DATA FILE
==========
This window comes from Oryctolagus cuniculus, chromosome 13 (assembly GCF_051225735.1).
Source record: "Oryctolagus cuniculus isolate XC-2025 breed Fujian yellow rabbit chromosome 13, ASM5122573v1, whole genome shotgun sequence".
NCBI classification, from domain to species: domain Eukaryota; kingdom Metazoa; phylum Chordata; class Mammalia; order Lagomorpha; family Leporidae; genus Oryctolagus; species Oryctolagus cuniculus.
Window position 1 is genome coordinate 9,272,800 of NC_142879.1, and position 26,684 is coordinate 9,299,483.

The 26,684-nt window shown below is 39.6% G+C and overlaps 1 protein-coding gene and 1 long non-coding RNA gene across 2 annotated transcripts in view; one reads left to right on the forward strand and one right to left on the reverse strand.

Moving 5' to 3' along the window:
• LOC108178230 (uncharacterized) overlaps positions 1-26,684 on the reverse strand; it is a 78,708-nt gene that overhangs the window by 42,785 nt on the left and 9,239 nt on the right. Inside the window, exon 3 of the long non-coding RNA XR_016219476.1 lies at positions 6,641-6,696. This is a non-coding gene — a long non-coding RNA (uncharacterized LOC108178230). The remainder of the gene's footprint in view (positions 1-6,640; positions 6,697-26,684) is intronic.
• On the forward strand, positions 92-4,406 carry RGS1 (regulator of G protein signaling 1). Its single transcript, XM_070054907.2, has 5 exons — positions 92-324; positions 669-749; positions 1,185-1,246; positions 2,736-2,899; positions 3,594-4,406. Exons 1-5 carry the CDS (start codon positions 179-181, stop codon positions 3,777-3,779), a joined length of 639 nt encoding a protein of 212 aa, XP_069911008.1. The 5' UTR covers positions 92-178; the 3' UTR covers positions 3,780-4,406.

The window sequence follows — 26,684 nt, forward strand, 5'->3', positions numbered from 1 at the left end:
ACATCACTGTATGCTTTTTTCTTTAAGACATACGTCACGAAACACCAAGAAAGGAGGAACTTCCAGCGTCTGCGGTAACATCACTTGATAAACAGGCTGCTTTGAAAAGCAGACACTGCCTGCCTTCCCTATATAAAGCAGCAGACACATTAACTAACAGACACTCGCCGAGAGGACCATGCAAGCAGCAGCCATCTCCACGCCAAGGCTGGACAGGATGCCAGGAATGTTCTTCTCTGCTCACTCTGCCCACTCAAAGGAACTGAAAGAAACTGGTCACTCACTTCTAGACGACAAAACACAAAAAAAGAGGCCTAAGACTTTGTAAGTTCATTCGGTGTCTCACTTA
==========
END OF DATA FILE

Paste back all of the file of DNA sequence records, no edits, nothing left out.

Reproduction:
This window comes from Oryctolagus cuniculus, chromosome 13 (assembly GCF_051225735.1).
Source record: "Oryctolagus cuniculus isolate XC-2025 breed Fujian yellow rabbit chromosome 13, ASM5122573v1, whole genome shotgun sequence".
NCBI classification, from domain to species: domain Eukaryota; kingdom Metazoa; phylum Chordata; class Mammalia; order Lagomorpha; family Leporidae; genus Oryctolagus; species Oryctolagus cuniculus.
Window position 1 is genome coordinate 9,272,800 of NC_142879.1, and position 26,684 is coordinate 9,299,483.

The 26,684-nt window shown below is 39.6% G+C and overlaps 1 protein-coding gene and 1 long non-coding RNA gene across 2 annotated transcripts in view; one reads left to right on the forward strand and one right to left on the reverse strand.

Moving 5' to 3' along the window:
• LOC108178230 (uncharacterized) overlaps positions 1-26,684 on the reverse strand; it is a 78,708-nt gene that overhangs the window by 42,785 nt on the left and 9,239 nt on the right. Inside the window, exon 3 of the long non-coding RNA XR_016219476.1 lies at positions 6,641-6,696. This is a non-coding gene — a long non-coding RNA (uncharacterized LOC108178230). The remainder of the gene's footprint in view (positions 1-6,640; positions 6,697-26,684) is intronic.
• On the forward strand, positions 92-4,406 carry RGS1 (regulator of G protein signaling 1). Its single transcript, XM_070054907.2, has 5 exons — positions 92-324; positions 669-749; positions 1,185-1,246; positions 2,736-2,899; positions 3,594-4,406. Exons 1-5 carry the CDS (start codon positions 179-181, stop codon positions 3,777-3,779), a joined length of 639 nt encoding a protein of 212 aa, XP_069911008.1. The 5' UTR covers positions 92-178; the 3' UTR covers positions 3,780-4,406.

The window sequence follows — 26,684 nt, forward strand, 5'->3', positions numbered from 1 at the left end:
ACATCACTGTATGCTTTTTTCTTTAAGACATACGTCACGAAACACCAAGAAAGGAGGAACTTCCAGCGTCTGCGGTAACATCACTTGATAAACAGGCTGCTTTGAAAAGCAGACACTGCCTGCCTTCCCTATATAAAGCAGCAGACACATTAACTAACAGACACTCGCCGAGAGGACCATGCAAGCAGCAGCCATCTCCACGCCAAGGCTGGACAGGATGCCAGGAATGTTCTTCTCTGCTCACTCTGCCCACTCAAAGGAACTGAAAGAAACTGGTCACTCACTTCTAGACGACAAAACACAAAAAAAGAGGCCTAAGACTTTGTAAGTTCATTCGGTGTCTCACTTA